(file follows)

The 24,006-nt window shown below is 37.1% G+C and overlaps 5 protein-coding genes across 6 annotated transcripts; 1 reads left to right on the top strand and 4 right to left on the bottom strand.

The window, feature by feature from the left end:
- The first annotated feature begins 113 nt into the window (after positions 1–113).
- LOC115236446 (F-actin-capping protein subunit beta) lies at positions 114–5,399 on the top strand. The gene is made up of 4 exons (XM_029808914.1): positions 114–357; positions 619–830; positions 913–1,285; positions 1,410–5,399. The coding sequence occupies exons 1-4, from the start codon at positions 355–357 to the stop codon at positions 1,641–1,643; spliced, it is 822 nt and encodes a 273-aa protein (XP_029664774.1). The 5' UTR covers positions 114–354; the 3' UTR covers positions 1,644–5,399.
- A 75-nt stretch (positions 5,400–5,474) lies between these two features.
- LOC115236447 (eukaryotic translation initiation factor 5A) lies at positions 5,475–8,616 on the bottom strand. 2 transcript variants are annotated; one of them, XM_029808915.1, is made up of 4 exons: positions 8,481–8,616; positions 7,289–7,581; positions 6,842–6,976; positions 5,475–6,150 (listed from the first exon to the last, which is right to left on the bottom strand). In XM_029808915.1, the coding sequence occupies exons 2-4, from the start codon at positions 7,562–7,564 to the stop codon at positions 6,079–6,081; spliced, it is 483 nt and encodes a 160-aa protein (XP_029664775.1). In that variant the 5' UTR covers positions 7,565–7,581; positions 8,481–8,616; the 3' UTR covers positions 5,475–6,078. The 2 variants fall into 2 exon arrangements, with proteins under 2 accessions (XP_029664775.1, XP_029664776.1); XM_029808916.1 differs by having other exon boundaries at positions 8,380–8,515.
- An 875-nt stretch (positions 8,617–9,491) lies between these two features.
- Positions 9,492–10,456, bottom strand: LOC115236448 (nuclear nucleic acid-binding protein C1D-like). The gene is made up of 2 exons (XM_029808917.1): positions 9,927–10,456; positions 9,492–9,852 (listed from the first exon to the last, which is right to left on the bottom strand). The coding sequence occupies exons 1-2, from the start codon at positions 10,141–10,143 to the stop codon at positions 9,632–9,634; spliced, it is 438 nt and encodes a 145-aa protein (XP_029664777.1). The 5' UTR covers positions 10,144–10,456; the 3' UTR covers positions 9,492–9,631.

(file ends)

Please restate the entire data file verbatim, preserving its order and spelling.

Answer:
The 24,006-nt window shown below is 37.1% G+C and overlaps 5 protein-coding genes across 6 annotated transcripts; 1 reads left to right on the top strand and 4 right to left on the bottom strand.

The window, feature by feature from the left end:
- The first annotated feature begins 113 nt into the window (after positions 1–113).
- LOC115236446 (F-actin-capping protein subunit beta) lies at positions 114–5,399 on the top strand. The gene is made up of 4 exons (XM_029808914.1): positions 114–357; positions 619–830; positions 913–1,285; positions 1,410–5,399. The coding sequence occupies exons 1-4, from the start codon at positions 355–357 to the stop codon at positions 1,641–1,643; spliced, it is 822 nt and encodes a 273-aa protein (XP_029664774.1). The 5' UTR covers positions 114–354; the 3' UTR covers positions 1,644–5,399.
- A 75-nt stretch (positions 5,400–5,474) lies between these two features.
- LOC115236447 (eukaryotic translation initiation factor 5A) lies at positions 5,475–8,616 on the bottom strand. 2 transcript variants are annotated; one of them, XM_029808915.1, is made up of 4 exons: positions 8,481–8,616; positions 7,289–7,581; positions 6,842–6,976; positions 5,475–6,150 (listed from the first exon to the last, which is right to left on the bottom strand). In XM_029808915.1, the coding sequence occupies exons 2-4, from the start codon at positions 7,562–7,564 to the stop codon at positions 6,079–6,081; spliced, it is 483 nt and encodes a 160-aa protein (XP_029664775.1). In that variant the 5' UTR covers positions 7,565–7,581; positions 8,481–8,616; the 3' UTR covers positions 5,475–6,078. The 2 variants fall into 2 exon arrangements, with proteins under 2 accessions (XP_029664775.1, XP_029664776.1); XM_029808916.1 differs by having other exon boundaries at positions 8,380–8,515.
- An 875-nt stretch (positions 8,617–9,491) lies between these two features.
- Positions 9,492–10,456, bottom strand: LOC115236448 (nuclear nucleic acid-binding protein C1D-like). The gene is made up of 2 exons (XM_029808917.1): positions 9,927–10,456; positions 9,492–9,852 (listed from the first exon to the last, which is right to left on the bottom strand). The coding sequence occupies exons 1-2, from the start codon at positions 10,141–10,143 to the stop codon at positions 9,632–9,634; spliced, it is 438 nt and encodes a 145-aa protein (XP_029664777.1). The 5' UTR covers positions 10,144–10,456; the 3' UTR covers positions 9,492–9,631.